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Wakenight & Associates, P.C.

9405 Bormet Drive, Suite 7, Mokena, IL 60448

Mokena | 815-727-6144

DuPage County | 630-852-9700   Oak Park | 708-848-3159

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 Will County child custody attorney nesting parenting arrangement

Divorce is the legal process of separating yourself from your spouse, but as much as it is a legal process, it is also an emotional one. Though you may be feeling stressed, angry, and sad, your children are also feeling the pressure -- perhaps even more than you are. Many children do not understand divorce, especially if they are young. One of the hardest things for children is adapting to all of the changes that take place so quickly during a divorce, such as their living arrangements and shared parenting time. One type of parenting agreement that many modern parents have flocked to is called a “nesting” parenting arrangement.

What Is a Nesting Agreement?

Nesting arrangements are aptly named; in one of these types of parenting agreements, the “nest” is the family home. The children continue to reside in the family home like they did while the parents were still married, and the parents are the ones who take turns coming and going. Nesting arrangements allow for minimal disruption to children’s lives and are most commonly used as a transitional type of parenting arrangement until the parents agree on a more permanent schedule.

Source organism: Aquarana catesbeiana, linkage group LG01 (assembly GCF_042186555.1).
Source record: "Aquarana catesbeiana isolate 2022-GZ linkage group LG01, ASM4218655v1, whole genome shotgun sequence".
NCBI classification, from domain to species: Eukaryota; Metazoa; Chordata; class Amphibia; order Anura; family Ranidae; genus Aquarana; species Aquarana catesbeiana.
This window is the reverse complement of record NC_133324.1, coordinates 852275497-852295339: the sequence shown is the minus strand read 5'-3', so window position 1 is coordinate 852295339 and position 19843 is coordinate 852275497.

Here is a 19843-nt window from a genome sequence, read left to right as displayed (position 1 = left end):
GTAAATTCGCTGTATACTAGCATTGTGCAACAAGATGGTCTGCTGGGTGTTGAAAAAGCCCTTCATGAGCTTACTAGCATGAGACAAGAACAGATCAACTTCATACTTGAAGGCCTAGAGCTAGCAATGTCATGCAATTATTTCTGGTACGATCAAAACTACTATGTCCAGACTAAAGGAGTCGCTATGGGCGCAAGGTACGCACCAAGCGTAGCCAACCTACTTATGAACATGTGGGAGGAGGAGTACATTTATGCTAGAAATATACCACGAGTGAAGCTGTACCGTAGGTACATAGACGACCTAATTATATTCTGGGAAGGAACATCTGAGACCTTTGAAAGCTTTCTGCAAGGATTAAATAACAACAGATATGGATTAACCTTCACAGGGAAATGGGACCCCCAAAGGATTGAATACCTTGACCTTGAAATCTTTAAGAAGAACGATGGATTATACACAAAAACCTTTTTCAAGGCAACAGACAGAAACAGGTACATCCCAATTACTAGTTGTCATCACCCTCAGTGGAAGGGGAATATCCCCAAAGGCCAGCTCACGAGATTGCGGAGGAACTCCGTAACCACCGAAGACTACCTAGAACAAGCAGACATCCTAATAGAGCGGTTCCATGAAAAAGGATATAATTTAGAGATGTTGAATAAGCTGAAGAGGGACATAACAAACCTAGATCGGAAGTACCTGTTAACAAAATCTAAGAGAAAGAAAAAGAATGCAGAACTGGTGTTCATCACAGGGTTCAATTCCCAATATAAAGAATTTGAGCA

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 Orland Park divorce lawyerUnless you have gone through the divorce process before, you probably do not know what truly happens when a person decides to legally end their marriage. Most people’s understanding of divorce is taken from movies and television shows or pieced together from things they have heard from friends and family who have gone through the process. This can result in some less-than-accurate understandings about divorce and how the process works. However, it is important to have a realistic idea of what to expect if you are thinking of getting a divorce. Here are a few common divorce myths and misconceptions and the truths behind them:

  1. You Have to Have a Specific Reason to File for Divorce

Since 2016, Illinois has been a purely “no-fault state” when it came to divorce. Before that, Illinois law provided 10 possible grounds for divorce, and a person would state one or more of these as reasons their marriage should be dissolved. The old grounds for divorce included things such as mental cruelty, adultery, habitual drunkenness, and abandonment. Now, the only grounds recognized are irreconcilable differences, which simply means that a marriage has broken down beyond repair.

  1. Spouses Can Be Punished if They Committed Adultery

While adultery used to be one of the grounds for divorce, infidelity in a marriage will typically not play a role in most divorce cases. In fact, the Illinois Marriage and Dissolution of Marriage Act specifically states that the decisions made during the divorce about issues such as the division of marital property should be made “without regard to marital misconduct.” This means that an ex-spouse cannot be financially penalized or lose parental rights simply because they had an extramarital affair.

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 Mokena divorce attorney for emotional issuesSome things we just know to be true, like the fact that the sky is blue or the grass is green. Another universal truth is that divorce is going to be stressful, no matter which way you look at it. In fact, some have said that divorce is the most stressful life event a person can go through, right after the death of a loved one. While we all understand that this situation is going to be difficult, it does not have to be excruciatingly so. There are things you can do to make the divorce easier on you and give you a little bit of peace during this hectic time. If you are feeling stressed out about your divorce, try following these simple tips: